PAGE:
Why black construction workers are not in demand as more black women enter construction jobs
Construction workers across the U.S. are not making the jump from black to white, according to a survey of 1,000 workers conducted by the construction management industry’s top trade association.
Black workers, on the other hand, are making more progress.
While the labor force participation rate for construction workers has been stuck in the low 70s since 2006, the percentage of black workers in the construction industry is now above 70 percent.
This has created an opportunity for more black workers to enter construction, said Mark McInnis, president of the National Association of Construction Management Workers, which represents more than 10,000 construction managers nationwide.
The industry is starting to change and it is getting a lot more diverse.
The next challenge is finding the right jobs.
The unemployment rate for black construction jobs was 13.7 percent in December, according, the Association said.
It’s about to climb to 19.3 percent, the second highest in the nation.
The number of black construction managers, according a January report by the National Employment Law Project, is expected to rise to 15,000 by 2022.
Black construction managers in general are now being hired more frequently than white managers.
Black people have been a larger share of the workforce for decades, but they are still underrepresented, said Robert Zellner, president and CEO of the Construction Management Association, which works with the industry to educate employers on hiring and promotion practices.
They also have more opportunities to negotiate better wages and benefits, Zellners said.
“The reason we have the number of Black construction workers is because of discrimination.
It doesn’t have to be a race thing,” he said.
The Association said the construction workers union was working with the Labor Department to address the problem.
The group, which also represents other workers, also has begun to organize white construction workers to protest against discrimination, Zillner said.
Some construction managers are now recruiting minority construction workers from other industries to fill vacancies.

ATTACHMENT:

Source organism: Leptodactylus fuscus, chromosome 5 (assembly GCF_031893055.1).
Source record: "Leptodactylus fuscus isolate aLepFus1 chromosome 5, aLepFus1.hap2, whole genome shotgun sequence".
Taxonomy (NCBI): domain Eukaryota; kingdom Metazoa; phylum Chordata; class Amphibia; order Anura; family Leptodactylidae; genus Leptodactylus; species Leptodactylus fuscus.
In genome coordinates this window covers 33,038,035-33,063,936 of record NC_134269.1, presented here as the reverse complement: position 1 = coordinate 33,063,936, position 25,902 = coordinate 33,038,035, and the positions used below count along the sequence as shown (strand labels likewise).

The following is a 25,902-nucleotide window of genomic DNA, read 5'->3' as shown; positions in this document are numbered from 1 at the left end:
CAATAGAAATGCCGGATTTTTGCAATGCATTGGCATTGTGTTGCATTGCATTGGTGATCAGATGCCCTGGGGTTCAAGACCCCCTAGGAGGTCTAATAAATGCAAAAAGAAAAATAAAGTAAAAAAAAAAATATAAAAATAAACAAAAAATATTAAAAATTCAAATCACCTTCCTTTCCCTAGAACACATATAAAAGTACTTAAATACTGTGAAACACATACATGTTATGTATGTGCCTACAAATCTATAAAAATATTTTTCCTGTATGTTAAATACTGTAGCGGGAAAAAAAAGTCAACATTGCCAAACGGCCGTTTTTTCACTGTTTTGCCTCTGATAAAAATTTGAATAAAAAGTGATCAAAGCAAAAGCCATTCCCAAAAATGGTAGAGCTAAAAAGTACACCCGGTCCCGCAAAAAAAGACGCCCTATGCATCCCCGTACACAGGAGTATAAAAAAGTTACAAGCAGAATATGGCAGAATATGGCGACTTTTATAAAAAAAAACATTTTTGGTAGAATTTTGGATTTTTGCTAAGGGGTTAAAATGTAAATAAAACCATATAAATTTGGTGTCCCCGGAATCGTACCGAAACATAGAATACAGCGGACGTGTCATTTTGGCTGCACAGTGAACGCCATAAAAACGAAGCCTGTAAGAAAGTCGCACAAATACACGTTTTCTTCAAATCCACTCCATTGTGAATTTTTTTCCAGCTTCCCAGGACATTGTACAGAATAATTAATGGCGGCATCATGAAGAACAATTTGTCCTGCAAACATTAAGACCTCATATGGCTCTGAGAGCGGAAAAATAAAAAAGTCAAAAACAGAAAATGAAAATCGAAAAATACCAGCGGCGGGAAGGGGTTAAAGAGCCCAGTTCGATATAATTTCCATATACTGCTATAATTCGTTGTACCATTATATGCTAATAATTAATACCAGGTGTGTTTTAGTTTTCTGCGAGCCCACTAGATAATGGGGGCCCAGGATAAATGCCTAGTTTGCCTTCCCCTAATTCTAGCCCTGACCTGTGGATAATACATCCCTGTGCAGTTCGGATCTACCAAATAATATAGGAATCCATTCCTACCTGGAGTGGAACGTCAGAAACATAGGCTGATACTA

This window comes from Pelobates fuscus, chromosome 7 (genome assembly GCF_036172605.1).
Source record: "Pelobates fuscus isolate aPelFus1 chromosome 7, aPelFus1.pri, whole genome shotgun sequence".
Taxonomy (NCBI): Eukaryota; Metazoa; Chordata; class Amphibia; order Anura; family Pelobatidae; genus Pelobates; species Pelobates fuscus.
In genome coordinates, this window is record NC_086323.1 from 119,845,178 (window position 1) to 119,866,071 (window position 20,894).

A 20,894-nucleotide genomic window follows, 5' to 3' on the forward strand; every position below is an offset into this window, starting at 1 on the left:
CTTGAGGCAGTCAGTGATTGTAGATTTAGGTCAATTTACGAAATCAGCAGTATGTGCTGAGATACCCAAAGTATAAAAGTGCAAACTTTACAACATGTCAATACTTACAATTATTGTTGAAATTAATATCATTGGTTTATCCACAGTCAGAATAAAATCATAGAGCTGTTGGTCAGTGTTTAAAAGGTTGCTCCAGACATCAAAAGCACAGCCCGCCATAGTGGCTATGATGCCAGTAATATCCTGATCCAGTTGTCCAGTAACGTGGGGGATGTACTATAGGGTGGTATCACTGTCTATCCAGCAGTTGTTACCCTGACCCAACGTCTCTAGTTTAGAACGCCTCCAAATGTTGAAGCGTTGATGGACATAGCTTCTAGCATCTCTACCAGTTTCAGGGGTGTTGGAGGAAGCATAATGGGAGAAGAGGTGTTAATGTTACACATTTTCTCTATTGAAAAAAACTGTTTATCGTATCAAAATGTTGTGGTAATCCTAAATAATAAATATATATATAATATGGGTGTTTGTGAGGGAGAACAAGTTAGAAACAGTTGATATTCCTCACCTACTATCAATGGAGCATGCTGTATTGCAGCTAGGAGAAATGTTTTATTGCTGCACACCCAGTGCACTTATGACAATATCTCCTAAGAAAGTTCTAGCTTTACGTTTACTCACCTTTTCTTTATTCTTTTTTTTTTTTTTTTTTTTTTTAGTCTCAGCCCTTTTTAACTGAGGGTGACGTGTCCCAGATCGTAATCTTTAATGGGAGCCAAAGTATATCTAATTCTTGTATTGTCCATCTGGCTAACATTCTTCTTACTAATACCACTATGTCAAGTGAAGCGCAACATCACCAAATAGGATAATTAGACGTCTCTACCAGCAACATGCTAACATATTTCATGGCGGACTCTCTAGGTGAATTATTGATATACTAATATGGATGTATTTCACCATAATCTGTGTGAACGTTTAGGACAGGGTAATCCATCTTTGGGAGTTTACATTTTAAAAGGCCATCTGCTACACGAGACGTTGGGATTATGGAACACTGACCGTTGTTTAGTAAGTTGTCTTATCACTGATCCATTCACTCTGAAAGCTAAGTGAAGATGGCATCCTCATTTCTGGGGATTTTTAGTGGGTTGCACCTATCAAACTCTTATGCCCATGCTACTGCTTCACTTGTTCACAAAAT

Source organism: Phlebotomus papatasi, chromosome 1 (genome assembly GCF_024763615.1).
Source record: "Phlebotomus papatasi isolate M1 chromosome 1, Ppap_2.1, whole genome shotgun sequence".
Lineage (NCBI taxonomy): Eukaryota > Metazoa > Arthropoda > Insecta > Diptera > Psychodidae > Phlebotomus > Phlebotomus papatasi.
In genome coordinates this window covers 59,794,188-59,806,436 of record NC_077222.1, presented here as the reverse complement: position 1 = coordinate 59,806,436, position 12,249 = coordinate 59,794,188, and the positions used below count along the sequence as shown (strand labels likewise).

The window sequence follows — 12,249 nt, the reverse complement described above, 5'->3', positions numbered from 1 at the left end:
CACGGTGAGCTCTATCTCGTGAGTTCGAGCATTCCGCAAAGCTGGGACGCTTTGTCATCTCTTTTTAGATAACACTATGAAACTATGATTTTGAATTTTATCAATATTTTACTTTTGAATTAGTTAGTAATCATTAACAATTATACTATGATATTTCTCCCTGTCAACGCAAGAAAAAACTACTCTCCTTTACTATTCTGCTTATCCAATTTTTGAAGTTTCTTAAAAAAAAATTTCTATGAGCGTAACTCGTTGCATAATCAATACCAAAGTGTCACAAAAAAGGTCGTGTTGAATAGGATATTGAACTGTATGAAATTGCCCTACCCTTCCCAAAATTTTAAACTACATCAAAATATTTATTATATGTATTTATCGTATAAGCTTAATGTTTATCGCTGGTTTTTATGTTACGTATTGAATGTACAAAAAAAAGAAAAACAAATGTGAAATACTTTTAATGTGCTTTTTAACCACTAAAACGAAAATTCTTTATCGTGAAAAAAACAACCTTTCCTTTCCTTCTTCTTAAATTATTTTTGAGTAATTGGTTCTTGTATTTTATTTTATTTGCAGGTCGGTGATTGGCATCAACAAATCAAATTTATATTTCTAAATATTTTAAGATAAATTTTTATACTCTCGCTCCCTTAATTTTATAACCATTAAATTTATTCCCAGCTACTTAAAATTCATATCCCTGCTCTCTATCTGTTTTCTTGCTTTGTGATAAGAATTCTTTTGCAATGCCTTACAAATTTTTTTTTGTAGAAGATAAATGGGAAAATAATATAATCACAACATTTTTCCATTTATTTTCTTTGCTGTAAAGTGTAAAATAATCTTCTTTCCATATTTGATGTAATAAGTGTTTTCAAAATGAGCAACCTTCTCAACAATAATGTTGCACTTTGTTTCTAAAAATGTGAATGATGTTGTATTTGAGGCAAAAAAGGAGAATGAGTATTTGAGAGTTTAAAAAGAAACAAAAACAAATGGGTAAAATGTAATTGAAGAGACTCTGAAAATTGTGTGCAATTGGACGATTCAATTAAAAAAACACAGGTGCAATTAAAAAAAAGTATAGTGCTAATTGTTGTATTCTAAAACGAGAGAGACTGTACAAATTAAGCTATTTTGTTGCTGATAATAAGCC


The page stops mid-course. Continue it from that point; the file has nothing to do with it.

Black Construction Managers Association spokesman Brian J. Hinkle said the association has not heard back from the Labor Dept. on whether it will issue a formal complaint about racial discrimination.
The construction industry has seen an increase in minorities joining the construction trades over the past few years.
The proportion of black and Latino workers has also increased since 2006 when the industry was only 4 percent.
Black and Latino construction workers now make up nearly 40 percent of the industry.
“We have a very high proportion of blacks, Latinos, and Asian workers, but the numbers are not keeping pace with the growth,” Hinkle told CNNMoney.
He said that the number and percentage of minority workers in construction have not been keeping pace.
Hodge said that it is time to start considering hiring minorities in construction jobs, which can help bring more African-Americans into the industry as they enter it.
“When you have an industry that has a diversity problem, you have a problem,” he added.
In the past year, a handful of Black contractors have begun to speak out about discrimination and racial discrimination in their jobs.
They include construction manager, Jody Epperson, a 29-year-old from St. Paul, Minnesota.
Eppener said she was denied promotion to a construction manager job because of her race and was given the job in the wrong building because her family had to travel to New York.
She said that her family was able to get her promotion, but that it was denied to another white employee.
Eppsens husband is a construction worker in San Francisco.
She was also denied promotion because of his race.
The union has a website, the Black Construction Management Initiative, that encourages Black construction management workers to speak up about their experiences and concerns about racism in the industry, said Eppsener, who is also a professor of urban studies at the University of Minnesota.
“It’s important that we talk about these issues,” she said.
But she added that it’s also important that they learn from their mistakes and work to improve.
“They can’t just be silent,” Eppseners husband said.
Eippener’s case is not the first to highlight the issue of discrimination and discrimination in the workplace.
In February, construction manager Ashley C. Thomas, 29, of San Francisco, was fired after a video surfaced of her saying she was “pissed off” and a member of a racist construction union.
In May, construction worker, Jasmine Lee, of Houston, Texas, said that she was not promoted because she was Black.
She has since received an apology from the company that fired her.